Promoted to Professor
Department of English
Professor Dorsey Armstrong—a specialist in medieval English literature—joined the Purdue faculty in 2002. The holder of an A.B. in English and Creative Writing from Stanford University and a Ph.D. in Medieval Literature from Duke University, she also taught at Centenary College of Louisiana and at California State University, Long Beach. Her research interests include medieval women writers, late-medieval print culture, and the Arthurian legend, on which she has published extensively. In addition to numerous articles published in journals such as Exemplaria and Arthurian Literature, chapters in various academic books, and serving as co-editor for several scholarly essay collections, she is the author of Gender and the Chivalric Community in Malory’s Morte d’Arthur (University Press of Florida, 2003), Sir Thomas Malory's Morte Darthur: A New Modern English Translation Based on the Winchester Manuscript (Parlor Press, 2009) and Mapping Malory: Regional Identities and National Geographies in Le Morte Darthur (Palgrave Macmillan, 2014; co-authored with Kenneth Hodges). In January 2009, she became editor-in-chief of the academic journal Arthuriana, which publishes the most cutting-edge research on the legend of King Arthur, from its medieval origins to its enactments in the present moment.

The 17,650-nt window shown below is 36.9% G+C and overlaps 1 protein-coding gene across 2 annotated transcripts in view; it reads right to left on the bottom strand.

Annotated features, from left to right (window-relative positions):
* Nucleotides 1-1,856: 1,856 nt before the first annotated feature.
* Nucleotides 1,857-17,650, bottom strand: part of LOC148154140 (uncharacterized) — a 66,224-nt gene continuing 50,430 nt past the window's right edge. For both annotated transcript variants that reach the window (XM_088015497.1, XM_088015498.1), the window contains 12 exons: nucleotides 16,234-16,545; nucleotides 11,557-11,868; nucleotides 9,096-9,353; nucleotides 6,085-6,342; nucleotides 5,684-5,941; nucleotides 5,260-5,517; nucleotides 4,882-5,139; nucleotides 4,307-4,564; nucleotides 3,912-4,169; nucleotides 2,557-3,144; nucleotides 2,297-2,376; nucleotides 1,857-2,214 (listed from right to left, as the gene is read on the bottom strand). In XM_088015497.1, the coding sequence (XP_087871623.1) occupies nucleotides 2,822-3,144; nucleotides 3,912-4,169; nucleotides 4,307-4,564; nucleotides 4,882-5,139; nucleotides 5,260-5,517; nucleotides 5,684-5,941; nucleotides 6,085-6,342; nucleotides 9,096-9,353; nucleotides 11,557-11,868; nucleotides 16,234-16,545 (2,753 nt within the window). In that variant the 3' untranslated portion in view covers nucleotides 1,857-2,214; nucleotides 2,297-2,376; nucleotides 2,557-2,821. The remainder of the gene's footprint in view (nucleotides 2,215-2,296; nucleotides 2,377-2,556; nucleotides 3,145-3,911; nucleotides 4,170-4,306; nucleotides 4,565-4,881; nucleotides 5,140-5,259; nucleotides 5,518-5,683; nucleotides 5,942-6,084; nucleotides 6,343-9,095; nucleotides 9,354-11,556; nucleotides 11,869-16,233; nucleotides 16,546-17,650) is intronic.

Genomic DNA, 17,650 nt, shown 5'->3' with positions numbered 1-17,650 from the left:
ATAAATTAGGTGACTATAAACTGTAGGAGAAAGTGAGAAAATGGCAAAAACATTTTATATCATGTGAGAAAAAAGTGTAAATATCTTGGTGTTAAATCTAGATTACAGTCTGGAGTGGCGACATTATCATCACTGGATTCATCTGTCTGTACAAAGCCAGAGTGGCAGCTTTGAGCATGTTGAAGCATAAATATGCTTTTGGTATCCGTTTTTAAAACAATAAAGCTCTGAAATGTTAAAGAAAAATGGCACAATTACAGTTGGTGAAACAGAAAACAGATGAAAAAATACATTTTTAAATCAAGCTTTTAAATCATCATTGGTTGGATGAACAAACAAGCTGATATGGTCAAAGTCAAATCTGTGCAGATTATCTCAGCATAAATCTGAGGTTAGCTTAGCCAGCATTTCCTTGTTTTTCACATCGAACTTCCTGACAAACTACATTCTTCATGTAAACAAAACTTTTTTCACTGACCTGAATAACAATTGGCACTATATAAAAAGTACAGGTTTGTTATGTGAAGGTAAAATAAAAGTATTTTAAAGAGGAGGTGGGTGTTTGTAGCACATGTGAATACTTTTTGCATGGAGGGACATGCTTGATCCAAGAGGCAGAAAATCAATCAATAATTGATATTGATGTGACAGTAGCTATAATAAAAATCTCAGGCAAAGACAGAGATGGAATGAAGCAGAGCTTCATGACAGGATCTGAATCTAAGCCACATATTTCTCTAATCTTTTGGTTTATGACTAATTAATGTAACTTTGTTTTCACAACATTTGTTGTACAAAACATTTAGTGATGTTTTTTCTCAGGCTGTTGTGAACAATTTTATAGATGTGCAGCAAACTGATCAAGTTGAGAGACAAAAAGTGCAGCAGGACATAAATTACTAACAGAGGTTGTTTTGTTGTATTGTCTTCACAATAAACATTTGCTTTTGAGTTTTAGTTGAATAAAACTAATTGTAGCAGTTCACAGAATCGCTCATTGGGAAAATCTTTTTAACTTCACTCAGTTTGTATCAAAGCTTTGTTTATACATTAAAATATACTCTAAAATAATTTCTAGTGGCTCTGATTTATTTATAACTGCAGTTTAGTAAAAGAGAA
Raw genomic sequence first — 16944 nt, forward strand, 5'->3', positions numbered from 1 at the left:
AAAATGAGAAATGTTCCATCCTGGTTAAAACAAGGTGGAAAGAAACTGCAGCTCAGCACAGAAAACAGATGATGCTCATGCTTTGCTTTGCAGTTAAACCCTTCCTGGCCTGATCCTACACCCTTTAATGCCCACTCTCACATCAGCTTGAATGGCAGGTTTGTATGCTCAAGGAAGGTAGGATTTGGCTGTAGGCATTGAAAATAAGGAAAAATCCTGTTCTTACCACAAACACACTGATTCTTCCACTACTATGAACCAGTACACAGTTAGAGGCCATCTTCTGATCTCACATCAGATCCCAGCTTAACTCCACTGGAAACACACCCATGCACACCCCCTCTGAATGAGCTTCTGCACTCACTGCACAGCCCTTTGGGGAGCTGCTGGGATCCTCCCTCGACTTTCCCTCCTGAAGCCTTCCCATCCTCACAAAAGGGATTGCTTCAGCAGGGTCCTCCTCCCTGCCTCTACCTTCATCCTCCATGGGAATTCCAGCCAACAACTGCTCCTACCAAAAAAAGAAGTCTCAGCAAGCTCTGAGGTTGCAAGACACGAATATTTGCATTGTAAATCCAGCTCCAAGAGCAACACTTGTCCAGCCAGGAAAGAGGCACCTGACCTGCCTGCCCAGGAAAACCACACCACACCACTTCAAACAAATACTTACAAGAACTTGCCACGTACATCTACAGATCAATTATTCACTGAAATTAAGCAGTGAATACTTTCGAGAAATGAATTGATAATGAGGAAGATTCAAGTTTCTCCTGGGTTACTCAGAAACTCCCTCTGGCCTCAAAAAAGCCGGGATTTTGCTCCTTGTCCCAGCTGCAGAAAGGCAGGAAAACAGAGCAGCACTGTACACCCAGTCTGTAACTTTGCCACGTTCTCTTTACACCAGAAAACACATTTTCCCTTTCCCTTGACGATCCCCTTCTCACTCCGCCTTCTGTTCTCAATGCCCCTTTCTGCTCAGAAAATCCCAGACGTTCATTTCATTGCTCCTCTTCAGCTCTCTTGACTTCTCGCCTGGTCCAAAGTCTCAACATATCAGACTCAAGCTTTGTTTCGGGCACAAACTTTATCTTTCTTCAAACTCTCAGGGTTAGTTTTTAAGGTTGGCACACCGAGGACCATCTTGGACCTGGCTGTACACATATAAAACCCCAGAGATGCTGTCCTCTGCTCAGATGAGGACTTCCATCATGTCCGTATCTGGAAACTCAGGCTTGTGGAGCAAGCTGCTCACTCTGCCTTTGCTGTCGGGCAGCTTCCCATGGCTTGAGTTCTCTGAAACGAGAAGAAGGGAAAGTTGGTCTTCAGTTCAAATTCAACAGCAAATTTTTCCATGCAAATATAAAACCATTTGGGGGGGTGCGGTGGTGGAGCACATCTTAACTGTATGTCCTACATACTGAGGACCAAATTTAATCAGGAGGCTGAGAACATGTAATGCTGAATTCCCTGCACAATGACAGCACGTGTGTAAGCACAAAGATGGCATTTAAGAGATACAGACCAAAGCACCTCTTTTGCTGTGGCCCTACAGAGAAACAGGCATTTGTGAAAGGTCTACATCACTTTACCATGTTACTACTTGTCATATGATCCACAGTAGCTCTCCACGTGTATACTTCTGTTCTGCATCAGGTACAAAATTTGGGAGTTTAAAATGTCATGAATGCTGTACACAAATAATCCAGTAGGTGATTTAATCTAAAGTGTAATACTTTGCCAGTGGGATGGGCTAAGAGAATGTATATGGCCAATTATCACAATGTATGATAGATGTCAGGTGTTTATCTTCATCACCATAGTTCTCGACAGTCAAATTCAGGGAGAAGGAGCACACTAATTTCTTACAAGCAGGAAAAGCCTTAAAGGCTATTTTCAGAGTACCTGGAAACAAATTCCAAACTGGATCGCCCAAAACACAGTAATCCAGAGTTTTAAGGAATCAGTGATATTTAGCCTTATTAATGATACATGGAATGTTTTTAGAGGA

Winner of numerous teaching awards—including Purdue’s Kofmehl prize for undergraduate instruction—Professor Armstrong has also written and taped several lecture series for The Teaching Company/The Great Courses. These include: “The Medieval World”; “Turning Points in Medieval History”; “Analysis and Critique: How to Engage With and Write About Anything”; “Great Minds of the Medieval World”; and “King Arthur: History and Legend.” She currently sits on the executive and advisory boards for numerous scholarly and academic entities, including TEAMS (the Consortium for the Teaching of the Middle Ages), the Bonnie Wheeler Fellowship, and the International Arthurian Society. Her current research project—“Medieval Multiples”—focuses on twins in medieval literature and history.